If we’re going to talk about visions of a better world, there’s no better place to start than the one vision that has almost completely consumed the ideology of the Western world.
We don’t generally think of it as a “utopian vision,” which is partly because it’s so damn pervasive — we have trouble understanding it as a distinct ideological construction in the same way that fish have trouble understanding water — but also because it’s not like other utopian visions. It is the null vision, the explicit absence of a plan, the pointed refusal to design a better world from the top down.
People are different, and they want different things. Why should anyone tell them what to do or how to live? Why should anyone even try to push them in any particular direction? That kind of centralized planning can only elide important distinctions and trample crucial subtleties. Let us make those decisions for ourselves. Let each of us, individually, determine how to live the good life — no one can do it for us. The world that we end up building, when we all choose what we want, will be better than any theorist’s or engineer’s design.
This is not the same as ordinary non-utopian thinking. Lots of people, for reasons of pragmatism or cynicism or whatever, aren’t especially concerned with making things capital-B Better; lots of people who are trying to make things better believe that this is best pursued in an incremental or grounded way. But even when we make grandiose plans for improvement, even when we’re dealing in hopeful futurities, we tend to reach for that kind of distributed-choice model rather than taking it upon ourselves to imagine something that fulfills our values. We have a near-monomaniac focus on measures that will strengthen human autonomy, rather than on anything that will encourage particular life outcomes. And when I say “we,” I am referring to the central channel of our collective society, the elite-dominated but widespread thoughtstream that speaks through our political speeches and our most popular stories, the zeitgeist that can talk about our highest ideals and aspirations in a way that doesn’t sound idiosyncratic or sectarian.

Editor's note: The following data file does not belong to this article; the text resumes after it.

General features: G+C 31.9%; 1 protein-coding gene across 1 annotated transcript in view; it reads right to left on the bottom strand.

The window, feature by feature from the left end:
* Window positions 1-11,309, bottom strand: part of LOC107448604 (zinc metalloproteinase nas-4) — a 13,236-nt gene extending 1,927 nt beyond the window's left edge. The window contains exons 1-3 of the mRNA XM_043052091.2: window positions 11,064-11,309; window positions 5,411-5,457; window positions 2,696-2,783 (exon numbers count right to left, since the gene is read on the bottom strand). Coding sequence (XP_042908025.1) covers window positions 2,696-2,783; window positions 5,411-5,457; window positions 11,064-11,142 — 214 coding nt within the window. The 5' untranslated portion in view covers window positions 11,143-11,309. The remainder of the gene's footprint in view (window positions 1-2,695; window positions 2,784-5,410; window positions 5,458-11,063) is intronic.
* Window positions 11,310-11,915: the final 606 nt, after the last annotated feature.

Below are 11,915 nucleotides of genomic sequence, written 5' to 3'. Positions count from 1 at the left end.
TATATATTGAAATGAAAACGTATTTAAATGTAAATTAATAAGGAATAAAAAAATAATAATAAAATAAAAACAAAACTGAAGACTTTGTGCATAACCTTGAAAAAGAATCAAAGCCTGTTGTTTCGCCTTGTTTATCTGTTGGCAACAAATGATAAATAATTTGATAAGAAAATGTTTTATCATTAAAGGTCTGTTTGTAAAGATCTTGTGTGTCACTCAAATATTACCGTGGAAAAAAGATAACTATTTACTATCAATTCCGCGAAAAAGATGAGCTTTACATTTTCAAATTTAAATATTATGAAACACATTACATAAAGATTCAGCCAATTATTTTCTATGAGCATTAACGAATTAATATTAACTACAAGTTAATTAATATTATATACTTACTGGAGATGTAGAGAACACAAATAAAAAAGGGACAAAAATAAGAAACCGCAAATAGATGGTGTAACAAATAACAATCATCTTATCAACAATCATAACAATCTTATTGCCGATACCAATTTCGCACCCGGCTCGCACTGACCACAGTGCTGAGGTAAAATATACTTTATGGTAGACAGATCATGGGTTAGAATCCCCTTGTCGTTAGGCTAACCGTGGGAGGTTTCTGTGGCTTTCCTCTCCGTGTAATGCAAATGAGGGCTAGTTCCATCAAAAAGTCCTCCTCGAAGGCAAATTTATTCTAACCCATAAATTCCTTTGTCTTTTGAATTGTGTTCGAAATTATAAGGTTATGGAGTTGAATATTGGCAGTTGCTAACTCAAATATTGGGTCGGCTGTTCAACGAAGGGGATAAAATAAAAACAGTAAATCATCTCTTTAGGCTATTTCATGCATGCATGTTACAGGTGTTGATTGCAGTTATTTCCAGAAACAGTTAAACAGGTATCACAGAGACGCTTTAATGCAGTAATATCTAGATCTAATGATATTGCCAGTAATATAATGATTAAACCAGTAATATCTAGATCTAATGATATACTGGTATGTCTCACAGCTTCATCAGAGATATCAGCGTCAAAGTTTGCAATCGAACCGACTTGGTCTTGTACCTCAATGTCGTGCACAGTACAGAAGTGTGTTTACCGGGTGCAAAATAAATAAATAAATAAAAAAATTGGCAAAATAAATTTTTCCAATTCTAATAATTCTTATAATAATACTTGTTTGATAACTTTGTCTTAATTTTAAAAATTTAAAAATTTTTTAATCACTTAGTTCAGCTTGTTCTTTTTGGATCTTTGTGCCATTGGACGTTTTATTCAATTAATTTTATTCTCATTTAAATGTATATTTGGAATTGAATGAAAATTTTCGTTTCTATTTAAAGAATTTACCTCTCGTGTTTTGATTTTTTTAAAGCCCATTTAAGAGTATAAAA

It’s the logical, necessary endpoint of classical liberalism. I suspect that it grows out of the same giant overarching thought structure that gave us basic classical economics and basic evolutionary theory. We now understand in our bones that complexes of input/output rules can autonomously create emergent products, and that such products are often beautiful and effective. Indeed, in many ways they’re resistant to failure, while mere mortal genius fails more often than not. Our collective brilliance couldn’t come close to designing a human, it’s barely able to design the simplest virus, but the blind idiot god of evolution cranks us out with no trouble. Our attempts to plan economies have been disasters, while markets have pretty good track records overall. Why should we trust anyone’s vision for our utopia? Let it arise naturally from the system.